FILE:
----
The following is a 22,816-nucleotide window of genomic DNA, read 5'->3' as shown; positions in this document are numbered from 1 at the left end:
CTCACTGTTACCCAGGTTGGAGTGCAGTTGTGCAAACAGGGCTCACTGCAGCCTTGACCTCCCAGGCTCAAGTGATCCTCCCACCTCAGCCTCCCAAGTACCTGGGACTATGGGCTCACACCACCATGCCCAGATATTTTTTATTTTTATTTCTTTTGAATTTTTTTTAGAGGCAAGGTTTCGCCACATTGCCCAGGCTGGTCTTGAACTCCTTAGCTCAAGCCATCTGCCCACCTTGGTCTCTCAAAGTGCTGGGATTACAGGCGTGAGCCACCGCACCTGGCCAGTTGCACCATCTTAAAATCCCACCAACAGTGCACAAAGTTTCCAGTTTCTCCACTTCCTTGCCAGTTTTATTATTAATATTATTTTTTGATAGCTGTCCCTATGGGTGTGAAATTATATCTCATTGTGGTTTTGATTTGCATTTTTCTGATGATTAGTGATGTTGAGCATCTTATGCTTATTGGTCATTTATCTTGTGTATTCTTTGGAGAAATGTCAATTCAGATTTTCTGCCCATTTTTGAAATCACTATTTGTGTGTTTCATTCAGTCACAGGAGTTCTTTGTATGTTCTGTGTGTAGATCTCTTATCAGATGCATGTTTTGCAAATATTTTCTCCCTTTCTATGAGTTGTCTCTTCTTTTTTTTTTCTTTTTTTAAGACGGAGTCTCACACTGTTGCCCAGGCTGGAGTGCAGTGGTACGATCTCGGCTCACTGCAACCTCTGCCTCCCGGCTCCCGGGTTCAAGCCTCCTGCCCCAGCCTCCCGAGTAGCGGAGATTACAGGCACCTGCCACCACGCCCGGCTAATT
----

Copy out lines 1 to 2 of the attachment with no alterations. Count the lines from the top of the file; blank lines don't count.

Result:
The following is a 22,816-nucleotide window of genomic DNA, read 5'->3' as shown; positions in this document are numbered from 1 at the left end:
CTCACTGTTACCCAGGTTGGAGTGCAGTTGTGCAAACAGGGCTCACTGCAGCCTTGACCTCCCAGGCTCAAGTGATCCTCCCACCTCAGCCTCCCAAGTACCTGGGACTATGGGCTCACACCACCATGCCCAGATATTTTTTATTTTTATTTCTTTTGAATTTTTTTTAGAGGCAAGGTTTCGCCACATTGCCCAGGCTGGTCTTGAACTCCTTAGCTCAAGCCATCTGCCCACCTTGGTCTCTCAAAGTGCTGGGATTACAGGCGTGAGCCACCGCACCTGGCCAGTTGCACCATCTTAAAATCCCACCAACAGTGCACAAAGTTTCCAGTTTCTCCACTTCCTTGCCAGTTTTATTATTAATATTATTTTTTGATAGCTGTCCCTATGGGTGTGAAATTATATCTCATTGTGGTTTTGATTTGCATTTTTCTGATGATTAGTGATGTTGAGCATCTTATGCTTATTGGTCATTTATCTTGTGTATTCTTTGGAGAAATGTCAATTCAGATTTTCTGCCCATTTTTGAAATCACTATTTGTGTGTTTCATTCAGTCACAGGAGTTCTTTGTATGTTCTGTGTGTAGATCTCTTATCAGATGCATGTTTTGCAAATATTTTCTCCCTTTCTATGAGTTGTCTCTTCTTTTTTTTTTCTTTTTTTAAGACGGAGTCTCACACTGTTGCCCAGGCTGGAGTGCAGTGGTACGATCTCGGCTCACTGCAACCTCTGCCTCCCGGCTCCCGGGTTCAAGCCTCCTGCCCCAGCCTCCCGAGTAGCGGAGATTACAGGCACCTGCCACCACGCCCGGCTAATT